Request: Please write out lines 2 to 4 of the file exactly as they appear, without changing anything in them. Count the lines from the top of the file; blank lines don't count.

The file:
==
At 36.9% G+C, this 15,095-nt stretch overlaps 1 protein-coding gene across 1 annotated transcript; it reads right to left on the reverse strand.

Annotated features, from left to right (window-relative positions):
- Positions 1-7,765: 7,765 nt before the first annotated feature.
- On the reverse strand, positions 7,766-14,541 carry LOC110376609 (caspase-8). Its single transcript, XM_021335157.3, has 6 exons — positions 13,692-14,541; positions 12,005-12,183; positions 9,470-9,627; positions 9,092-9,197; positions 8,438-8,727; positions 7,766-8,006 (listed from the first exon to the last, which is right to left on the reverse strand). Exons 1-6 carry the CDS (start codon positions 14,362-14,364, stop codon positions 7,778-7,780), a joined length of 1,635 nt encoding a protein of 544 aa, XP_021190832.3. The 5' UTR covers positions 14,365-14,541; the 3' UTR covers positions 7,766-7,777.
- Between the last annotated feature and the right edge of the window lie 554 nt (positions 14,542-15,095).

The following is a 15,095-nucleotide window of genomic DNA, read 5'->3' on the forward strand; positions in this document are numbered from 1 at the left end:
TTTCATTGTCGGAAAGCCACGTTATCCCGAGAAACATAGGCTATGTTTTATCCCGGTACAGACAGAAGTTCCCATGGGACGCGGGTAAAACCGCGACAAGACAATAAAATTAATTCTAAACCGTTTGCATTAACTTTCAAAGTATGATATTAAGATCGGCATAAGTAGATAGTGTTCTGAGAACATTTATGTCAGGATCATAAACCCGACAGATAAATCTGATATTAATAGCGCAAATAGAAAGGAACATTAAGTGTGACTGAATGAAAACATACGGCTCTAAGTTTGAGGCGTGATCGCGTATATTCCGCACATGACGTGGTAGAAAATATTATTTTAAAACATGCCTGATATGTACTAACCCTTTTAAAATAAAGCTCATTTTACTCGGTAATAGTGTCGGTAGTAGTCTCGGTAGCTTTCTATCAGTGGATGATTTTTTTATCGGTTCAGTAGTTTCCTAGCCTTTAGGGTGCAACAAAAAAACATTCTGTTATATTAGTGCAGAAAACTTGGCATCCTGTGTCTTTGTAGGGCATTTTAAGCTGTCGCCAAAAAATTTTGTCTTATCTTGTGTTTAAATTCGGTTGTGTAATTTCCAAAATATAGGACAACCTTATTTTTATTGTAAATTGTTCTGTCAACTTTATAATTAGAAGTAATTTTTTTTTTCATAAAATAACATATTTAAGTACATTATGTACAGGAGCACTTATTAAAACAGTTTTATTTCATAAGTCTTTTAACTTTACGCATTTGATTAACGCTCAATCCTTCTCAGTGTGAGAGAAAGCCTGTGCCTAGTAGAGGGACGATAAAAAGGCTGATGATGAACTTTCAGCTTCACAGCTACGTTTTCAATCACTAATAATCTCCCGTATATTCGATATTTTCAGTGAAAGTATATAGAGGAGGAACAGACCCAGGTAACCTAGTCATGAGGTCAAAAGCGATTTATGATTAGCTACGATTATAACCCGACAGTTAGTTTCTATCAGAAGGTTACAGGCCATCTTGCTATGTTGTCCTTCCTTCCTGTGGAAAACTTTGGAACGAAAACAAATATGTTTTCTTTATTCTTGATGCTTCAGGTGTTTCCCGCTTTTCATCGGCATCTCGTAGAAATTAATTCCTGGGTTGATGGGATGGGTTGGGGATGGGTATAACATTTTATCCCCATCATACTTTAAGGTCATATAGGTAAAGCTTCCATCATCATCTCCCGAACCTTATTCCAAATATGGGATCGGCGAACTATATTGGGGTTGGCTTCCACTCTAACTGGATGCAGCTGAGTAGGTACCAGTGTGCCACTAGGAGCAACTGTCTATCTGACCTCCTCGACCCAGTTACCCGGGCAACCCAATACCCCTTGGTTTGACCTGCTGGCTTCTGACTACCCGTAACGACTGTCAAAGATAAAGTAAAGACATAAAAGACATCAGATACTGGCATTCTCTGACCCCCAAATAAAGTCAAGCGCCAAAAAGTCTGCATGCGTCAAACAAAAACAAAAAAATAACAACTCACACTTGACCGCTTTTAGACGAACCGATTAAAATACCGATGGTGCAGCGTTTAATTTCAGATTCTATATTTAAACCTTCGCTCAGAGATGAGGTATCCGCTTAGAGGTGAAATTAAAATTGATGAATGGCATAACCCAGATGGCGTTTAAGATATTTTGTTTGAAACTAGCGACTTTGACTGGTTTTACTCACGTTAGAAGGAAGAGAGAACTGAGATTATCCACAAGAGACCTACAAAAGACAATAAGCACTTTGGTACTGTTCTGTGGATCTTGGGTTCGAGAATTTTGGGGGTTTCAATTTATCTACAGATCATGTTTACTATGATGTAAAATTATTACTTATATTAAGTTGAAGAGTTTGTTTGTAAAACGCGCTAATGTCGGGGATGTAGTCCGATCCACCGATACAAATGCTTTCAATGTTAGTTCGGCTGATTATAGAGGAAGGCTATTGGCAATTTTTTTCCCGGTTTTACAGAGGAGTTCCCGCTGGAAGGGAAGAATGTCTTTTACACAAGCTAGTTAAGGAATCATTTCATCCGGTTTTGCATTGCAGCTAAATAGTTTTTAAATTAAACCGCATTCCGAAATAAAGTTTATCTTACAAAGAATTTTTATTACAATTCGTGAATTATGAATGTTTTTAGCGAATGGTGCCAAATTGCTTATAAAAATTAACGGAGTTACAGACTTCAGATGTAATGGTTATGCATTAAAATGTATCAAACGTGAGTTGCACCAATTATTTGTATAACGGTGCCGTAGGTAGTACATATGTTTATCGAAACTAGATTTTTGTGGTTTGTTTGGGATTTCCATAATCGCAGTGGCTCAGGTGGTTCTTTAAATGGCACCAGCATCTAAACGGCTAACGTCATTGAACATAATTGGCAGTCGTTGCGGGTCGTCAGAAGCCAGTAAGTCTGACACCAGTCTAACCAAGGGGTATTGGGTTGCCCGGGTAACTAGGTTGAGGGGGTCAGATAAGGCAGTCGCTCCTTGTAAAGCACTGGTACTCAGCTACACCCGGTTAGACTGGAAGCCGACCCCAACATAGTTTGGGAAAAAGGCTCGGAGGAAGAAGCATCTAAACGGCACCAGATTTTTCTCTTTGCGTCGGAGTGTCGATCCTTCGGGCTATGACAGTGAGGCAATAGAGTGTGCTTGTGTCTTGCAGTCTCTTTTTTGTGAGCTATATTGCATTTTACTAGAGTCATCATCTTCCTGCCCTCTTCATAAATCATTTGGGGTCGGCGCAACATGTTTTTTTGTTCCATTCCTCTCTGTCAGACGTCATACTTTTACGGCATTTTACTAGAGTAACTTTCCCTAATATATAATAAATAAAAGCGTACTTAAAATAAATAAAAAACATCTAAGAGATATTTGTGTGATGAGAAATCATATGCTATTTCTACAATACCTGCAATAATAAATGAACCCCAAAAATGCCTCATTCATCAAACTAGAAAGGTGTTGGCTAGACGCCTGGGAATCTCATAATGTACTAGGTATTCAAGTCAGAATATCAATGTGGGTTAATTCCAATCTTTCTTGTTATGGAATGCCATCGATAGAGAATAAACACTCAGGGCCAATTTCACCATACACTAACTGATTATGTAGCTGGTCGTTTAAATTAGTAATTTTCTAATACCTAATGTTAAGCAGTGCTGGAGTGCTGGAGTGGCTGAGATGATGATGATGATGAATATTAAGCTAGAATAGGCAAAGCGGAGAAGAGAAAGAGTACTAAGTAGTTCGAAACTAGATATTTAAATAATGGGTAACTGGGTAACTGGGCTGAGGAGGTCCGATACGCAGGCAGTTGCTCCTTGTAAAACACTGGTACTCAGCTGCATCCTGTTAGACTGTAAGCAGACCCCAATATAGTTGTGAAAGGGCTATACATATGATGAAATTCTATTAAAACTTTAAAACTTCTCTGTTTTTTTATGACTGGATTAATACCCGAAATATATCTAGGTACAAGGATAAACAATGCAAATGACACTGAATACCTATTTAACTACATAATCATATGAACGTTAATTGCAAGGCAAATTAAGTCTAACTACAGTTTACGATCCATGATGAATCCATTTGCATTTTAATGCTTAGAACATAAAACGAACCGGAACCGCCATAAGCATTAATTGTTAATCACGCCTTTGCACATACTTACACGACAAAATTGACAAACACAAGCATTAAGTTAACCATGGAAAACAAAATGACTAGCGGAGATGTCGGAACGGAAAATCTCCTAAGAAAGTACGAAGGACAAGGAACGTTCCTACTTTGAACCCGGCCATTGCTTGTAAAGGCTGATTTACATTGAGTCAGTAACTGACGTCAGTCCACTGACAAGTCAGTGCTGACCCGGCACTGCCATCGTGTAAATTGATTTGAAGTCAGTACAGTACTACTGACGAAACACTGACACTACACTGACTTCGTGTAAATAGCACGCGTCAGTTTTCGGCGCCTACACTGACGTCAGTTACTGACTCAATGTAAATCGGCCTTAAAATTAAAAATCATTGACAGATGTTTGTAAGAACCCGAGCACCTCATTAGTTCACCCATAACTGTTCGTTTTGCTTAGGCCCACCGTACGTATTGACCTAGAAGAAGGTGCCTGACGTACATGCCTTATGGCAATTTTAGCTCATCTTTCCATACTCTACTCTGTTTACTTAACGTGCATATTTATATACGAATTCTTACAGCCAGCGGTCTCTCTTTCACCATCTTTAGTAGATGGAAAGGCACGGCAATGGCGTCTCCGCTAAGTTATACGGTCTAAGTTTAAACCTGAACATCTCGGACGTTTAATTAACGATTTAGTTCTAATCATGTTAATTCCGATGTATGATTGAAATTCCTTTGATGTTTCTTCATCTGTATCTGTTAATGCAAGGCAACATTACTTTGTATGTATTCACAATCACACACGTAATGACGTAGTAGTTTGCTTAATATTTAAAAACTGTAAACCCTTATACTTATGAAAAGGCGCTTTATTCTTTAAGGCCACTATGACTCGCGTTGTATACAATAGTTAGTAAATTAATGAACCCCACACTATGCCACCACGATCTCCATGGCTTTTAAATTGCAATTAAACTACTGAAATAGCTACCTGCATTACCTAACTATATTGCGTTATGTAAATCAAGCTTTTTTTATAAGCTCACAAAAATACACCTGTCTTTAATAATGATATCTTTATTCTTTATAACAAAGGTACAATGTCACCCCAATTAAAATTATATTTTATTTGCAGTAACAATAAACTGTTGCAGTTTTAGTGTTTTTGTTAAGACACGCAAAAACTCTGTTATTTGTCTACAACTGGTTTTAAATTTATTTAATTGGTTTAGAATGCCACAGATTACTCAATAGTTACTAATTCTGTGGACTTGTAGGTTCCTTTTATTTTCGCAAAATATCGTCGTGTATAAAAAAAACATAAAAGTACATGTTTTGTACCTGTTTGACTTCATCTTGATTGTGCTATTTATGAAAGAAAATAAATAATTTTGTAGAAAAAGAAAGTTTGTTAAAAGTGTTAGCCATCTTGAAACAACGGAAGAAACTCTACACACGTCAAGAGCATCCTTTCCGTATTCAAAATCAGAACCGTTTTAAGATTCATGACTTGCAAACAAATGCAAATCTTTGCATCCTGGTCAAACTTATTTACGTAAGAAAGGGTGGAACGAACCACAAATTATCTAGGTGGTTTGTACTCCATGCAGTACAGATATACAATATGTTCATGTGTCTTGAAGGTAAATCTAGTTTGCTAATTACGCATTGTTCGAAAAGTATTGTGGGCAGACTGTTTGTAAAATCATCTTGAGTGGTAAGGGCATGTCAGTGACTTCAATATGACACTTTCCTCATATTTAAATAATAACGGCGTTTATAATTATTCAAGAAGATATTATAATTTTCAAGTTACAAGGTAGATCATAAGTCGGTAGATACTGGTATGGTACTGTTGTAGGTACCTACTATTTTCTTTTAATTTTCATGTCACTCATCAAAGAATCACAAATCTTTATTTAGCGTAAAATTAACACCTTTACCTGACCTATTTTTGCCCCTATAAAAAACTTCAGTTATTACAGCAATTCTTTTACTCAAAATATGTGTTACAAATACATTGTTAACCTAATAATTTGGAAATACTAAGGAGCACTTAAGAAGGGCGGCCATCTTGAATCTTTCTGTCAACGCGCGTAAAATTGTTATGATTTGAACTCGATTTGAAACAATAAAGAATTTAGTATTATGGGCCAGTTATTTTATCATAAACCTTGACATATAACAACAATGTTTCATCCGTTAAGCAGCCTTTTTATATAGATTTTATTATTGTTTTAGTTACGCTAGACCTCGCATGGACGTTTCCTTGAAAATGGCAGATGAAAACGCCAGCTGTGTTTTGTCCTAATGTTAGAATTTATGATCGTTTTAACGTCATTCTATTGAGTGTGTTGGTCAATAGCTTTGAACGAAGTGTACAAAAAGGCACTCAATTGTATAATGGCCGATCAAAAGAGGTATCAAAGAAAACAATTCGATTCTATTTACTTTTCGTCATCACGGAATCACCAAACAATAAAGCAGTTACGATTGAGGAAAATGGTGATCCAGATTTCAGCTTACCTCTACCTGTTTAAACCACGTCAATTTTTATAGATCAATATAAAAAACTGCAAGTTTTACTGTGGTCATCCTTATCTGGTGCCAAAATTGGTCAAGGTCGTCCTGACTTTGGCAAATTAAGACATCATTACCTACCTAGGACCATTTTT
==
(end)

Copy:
Annotated features, from left to right (window-relative positions):
- Positions 1-7,765: 7,765 nt before the first annotated feature.
- On the reverse strand, positions 7,766-14,541 carry LOC110376609 (caspase-8). Its single transcript, XM_021335157.3, has 6 exons — positions 13,692-14,541; positions 12,005-12,183; positions 9,470-9,627; positions 9,092-9,197; positions 8,438-8,727; positions 7,766-8,006 (listed from the first exon to the last, which is right to left on the reverse strand). Exons 1-6 carry the CDS (start codon positions 14,362-14,364, stop codon positions 7,778-7,780), a joined length of 1,635 nt encoding a protein of 544 aa, XP_021190832.3. The 5' UTR covers positions 14,365-14,541; the 3' UTR covers positions 7,766-7,777.